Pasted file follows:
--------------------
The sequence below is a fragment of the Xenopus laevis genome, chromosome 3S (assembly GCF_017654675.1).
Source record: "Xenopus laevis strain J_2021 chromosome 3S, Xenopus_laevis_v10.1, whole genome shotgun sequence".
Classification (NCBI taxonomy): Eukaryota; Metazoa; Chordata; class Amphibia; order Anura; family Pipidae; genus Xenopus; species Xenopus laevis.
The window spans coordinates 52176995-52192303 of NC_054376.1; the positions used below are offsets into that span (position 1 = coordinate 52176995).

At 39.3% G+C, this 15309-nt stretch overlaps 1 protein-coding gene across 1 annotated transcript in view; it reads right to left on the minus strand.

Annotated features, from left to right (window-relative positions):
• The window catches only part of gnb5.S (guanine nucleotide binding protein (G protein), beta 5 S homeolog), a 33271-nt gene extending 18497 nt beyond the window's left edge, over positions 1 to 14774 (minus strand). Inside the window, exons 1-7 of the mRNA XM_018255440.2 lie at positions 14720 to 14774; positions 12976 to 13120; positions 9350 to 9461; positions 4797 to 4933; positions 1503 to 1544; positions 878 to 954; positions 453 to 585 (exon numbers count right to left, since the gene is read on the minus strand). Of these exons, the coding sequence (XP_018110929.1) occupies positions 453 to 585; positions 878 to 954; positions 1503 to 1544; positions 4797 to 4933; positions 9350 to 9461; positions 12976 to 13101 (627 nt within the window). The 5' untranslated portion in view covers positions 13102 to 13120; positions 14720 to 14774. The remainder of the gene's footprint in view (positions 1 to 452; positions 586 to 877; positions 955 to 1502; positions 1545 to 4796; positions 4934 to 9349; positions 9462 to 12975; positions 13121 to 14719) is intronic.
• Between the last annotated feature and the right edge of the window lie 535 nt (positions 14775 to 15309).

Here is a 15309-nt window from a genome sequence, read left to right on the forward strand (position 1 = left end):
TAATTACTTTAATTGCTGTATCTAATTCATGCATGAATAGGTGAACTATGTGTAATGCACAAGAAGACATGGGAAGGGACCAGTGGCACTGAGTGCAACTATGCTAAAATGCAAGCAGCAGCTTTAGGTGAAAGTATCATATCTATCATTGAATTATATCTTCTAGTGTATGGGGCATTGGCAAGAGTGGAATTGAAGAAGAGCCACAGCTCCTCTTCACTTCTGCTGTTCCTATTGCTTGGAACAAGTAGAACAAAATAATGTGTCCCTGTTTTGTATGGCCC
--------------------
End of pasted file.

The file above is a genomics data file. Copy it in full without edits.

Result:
The sequence below is a fragment of the Xenopus laevis genome, chromosome 3S (assembly GCF_017654675.1).
Source record: "Xenopus laevis strain J_2021 chromosome 3S, Xenopus_laevis_v10.1, whole genome shotgun sequence".
Classification (NCBI taxonomy): Eukaryota; Metazoa; Chordata; class Amphibia; order Anura; family Pipidae; genus Xenopus; species Xenopus laevis.
The window spans coordinates 52176995-52192303 of NC_054376.1; the positions used below are offsets into that span (position 1 = coordinate 52176995).

At 39.3% G+C, this 15309-nt stretch overlaps 1 protein-coding gene across 1 annotated transcript in view; it reads right to left on the minus strand.

Annotated features, from left to right (window-relative positions):
• The window catches only part of gnb5.S (guanine nucleotide binding protein (G protein), beta 5 S homeolog), a 33271-nt gene extending 18497 nt beyond the window's left edge, over positions 1 to 14774 (minus strand). Inside the window, exons 1-7 of the mRNA XM_018255440.2 lie at positions 14720 to 14774; positions 12976 to 13120; positions 9350 to 9461; positions 4797 to 4933; positions 1503 to 1544; positions 878 to 954; positions 453 to 585 (exon numbers count right to left, since the gene is read on the minus strand). Of these exons, the coding sequence (XP_018110929.1) occupies positions 453 to 585; positions 878 to 954; positions 1503 to 1544; positions 4797 to 4933; positions 9350 to 9461; positions 12976 to 13101 (627 nt within the window). The 5' untranslated portion in view covers positions 13102 to 13120; positions 14720 to 14774. The remainder of the gene's footprint in view (positions 1 to 452; positions 586 to 877; positions 955 to 1502; positions 1545 to 4796; positions 4934 to 9349; positions 9462 to 12975; positions 13121 to 14719) is intronic.
• Between the last annotated feature and the right edge of the window lie 535 nt (positions 14775 to 15309).

Here is a 15309-nt window from a genome sequence, read left to right on the forward strand (position 1 = left end):
TAATTACTTTAATTGCTGTATCTAATTCATGCATGAATAGGTGAACTATGTGTAATGCACAAGAAGACATGGGAAGGGACCAGTGGCACTGAGTGCAACTATGCTAAAATGCAAGCAGCAGCTTTAGGTGAAAGTATCATATCTATCATTGAATTATATCTTCTAGTGTATGGGGCATTGGCAAGAGTGGAATTGAAGAAGAGCCACAGCTCCTCTTCACTTCTGCTGTTCCTATTGCTTGGAACAAGTAGAACAAAATAATGTGTCCCTGTTTTGTATGGCCC